DON'T:“John Doe left a suicide note saying…”. DO: “A note from the deceased was found and is being reviewed by the medical examiner.”
DON'T: Investigate and report on suicide similar to reporting on crimes. DO: Report on suicide as a public health issue.
DON'T: Quote/interview police or first responders about the causes of suicide. DO:Seek advice from suicide prevention experts.
DON'T: Refer to a suicide as “successful,” “unsuccessful” or a “failed attempt.” DO: Describe as “died by suicide” or “completed” or “killed him/herself.”
AVOID MISINFORMATION AND OFFER HOPE
Suicide is complex. There are almost always multiple causes, including psychiatric illnesses, that may not have been recognized or treated. However, these illnesses are treatable. Refer to research findings that mental disorders and/or substance abuse have been found in 90% of people who have died by suicide.
Avoid reporting that death by suicide was preceded by a single event, such as a recent job loss, divorce or bad grades. Reporting like this leaves the public with an overly simplistic and misleading understanding of suicide.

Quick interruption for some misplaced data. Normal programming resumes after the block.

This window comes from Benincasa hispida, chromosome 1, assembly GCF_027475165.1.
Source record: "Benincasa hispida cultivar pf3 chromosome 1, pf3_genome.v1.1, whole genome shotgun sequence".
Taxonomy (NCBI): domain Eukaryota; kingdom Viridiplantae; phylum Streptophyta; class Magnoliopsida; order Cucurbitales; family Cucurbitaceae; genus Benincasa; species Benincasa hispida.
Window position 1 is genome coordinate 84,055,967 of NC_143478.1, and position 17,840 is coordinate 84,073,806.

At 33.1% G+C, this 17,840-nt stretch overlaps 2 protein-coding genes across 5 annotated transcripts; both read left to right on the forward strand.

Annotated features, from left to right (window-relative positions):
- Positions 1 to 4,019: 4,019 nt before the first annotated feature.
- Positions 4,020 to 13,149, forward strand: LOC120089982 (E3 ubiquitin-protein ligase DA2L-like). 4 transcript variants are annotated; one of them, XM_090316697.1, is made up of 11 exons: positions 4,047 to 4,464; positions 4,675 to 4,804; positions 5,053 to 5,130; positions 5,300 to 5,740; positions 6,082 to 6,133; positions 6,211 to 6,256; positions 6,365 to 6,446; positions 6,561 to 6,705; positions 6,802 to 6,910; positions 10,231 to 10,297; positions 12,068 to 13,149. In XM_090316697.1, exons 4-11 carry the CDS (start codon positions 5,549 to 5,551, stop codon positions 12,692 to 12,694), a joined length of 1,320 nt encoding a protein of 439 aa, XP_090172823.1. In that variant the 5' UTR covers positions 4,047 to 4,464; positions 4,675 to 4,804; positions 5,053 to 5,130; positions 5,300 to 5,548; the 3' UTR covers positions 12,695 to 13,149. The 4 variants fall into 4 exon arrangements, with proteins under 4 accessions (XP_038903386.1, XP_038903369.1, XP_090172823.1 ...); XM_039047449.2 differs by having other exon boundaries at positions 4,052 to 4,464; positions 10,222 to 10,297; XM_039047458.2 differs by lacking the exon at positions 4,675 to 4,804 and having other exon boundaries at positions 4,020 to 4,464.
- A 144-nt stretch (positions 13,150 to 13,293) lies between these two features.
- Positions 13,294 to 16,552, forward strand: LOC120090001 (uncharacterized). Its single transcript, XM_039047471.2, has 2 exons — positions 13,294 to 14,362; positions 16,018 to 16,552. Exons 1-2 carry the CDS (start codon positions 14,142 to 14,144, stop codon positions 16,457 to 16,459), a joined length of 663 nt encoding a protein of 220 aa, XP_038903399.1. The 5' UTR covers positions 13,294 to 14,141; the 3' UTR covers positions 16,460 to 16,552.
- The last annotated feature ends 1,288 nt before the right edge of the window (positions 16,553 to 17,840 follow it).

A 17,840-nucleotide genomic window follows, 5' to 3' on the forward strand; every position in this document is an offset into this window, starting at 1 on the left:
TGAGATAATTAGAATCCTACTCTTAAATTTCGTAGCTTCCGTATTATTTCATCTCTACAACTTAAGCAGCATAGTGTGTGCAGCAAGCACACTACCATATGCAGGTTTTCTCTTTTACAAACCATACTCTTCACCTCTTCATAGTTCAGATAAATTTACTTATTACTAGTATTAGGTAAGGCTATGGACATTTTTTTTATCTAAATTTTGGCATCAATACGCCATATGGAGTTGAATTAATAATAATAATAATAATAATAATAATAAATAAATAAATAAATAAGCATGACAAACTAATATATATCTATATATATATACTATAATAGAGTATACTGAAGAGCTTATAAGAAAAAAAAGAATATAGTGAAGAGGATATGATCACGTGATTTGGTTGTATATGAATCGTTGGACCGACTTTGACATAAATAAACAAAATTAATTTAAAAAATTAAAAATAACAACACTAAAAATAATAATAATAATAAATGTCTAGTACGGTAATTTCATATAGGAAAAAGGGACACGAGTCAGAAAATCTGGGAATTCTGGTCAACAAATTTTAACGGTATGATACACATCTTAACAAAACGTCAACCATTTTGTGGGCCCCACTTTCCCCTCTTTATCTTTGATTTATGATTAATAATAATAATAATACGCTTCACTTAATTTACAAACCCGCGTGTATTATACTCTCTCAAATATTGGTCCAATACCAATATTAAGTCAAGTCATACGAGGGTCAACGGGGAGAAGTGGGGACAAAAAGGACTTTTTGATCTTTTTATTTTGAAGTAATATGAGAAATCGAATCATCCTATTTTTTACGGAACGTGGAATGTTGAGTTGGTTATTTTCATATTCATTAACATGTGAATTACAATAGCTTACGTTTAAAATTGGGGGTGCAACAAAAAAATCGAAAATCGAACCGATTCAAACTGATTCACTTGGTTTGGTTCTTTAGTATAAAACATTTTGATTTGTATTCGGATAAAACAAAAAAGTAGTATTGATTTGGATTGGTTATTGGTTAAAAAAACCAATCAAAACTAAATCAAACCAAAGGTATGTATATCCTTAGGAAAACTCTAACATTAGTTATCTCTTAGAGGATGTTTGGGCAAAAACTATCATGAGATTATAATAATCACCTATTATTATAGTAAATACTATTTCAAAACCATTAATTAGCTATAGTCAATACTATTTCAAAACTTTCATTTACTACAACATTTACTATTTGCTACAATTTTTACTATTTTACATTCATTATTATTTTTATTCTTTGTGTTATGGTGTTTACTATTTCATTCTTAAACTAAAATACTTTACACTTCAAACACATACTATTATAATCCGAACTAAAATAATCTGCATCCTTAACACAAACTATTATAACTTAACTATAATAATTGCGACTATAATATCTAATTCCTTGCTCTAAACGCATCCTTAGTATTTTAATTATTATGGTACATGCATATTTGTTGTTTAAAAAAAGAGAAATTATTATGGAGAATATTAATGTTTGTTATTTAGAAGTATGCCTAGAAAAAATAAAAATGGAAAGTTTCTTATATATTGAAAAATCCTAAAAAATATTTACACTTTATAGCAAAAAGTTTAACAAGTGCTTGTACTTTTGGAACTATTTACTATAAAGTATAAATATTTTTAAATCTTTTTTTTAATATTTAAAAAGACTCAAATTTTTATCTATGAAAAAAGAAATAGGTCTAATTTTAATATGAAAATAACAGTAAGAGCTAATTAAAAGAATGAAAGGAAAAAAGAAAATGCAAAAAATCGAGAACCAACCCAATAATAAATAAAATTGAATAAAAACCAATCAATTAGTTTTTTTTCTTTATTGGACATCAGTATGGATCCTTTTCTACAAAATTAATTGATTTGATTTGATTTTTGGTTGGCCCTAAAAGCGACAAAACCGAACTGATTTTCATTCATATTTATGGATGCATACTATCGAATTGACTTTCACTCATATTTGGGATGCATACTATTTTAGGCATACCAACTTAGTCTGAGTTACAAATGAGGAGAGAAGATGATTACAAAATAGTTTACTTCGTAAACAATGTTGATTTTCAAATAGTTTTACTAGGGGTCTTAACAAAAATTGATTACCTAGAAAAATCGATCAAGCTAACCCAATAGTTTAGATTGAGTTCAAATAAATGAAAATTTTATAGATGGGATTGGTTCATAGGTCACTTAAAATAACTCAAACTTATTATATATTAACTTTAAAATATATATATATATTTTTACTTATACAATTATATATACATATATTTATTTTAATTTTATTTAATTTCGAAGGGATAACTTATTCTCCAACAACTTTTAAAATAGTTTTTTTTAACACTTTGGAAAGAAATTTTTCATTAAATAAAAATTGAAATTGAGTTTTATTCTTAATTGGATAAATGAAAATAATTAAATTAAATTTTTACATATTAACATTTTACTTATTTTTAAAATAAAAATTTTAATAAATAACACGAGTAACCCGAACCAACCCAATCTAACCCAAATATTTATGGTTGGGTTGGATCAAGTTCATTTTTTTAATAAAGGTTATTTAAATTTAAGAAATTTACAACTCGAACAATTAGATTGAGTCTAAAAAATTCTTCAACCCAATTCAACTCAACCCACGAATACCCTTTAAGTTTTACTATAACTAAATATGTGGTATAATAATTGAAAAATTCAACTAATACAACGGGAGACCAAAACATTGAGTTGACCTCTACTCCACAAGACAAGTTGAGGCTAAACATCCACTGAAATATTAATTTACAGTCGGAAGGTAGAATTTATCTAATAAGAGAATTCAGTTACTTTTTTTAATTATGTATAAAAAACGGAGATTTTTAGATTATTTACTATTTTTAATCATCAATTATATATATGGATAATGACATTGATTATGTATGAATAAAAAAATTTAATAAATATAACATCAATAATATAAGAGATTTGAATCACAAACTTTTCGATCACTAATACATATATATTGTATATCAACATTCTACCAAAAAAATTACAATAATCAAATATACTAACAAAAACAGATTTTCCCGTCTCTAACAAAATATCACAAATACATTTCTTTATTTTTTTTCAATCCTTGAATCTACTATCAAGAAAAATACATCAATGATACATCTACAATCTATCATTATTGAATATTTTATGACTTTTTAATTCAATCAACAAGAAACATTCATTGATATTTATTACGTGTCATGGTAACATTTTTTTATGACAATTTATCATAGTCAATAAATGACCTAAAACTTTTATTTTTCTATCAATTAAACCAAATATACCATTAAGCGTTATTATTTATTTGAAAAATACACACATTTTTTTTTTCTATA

Consider quoting a suicide prevention expert on causes and treatments. Avoid putting expert opinions in a sensationalistic context.
Use your story to inform readers about the causes of suicide, its warning signs, trends in rates and recent treatment advances.
Add statement(s) about the many treatment options available, stories of those who overcame a suicidal crisis and resources for help.
Include up-to-date local/national resources where readers/viewers can fi nd treatment, information and advice that promotes help-seeking.
SUGGESTIONS FOR ONLINE MEDIA, MESSAGE BOARDS, BLOGGERS & CITIZEN JOURNALISTS
Bloggers, citizen journalists and public commentators can help reduce risk of contagion with posts or links to treatment services, warning signs and suicide hotlines.
Include stories of hope and recovery, information on how to overcome suicidal thinking and increase coping skills.
The potential for online reports, photos/videos and stories to go viral makes it vital that online coverage of suicide follow site or industry safety recommendations.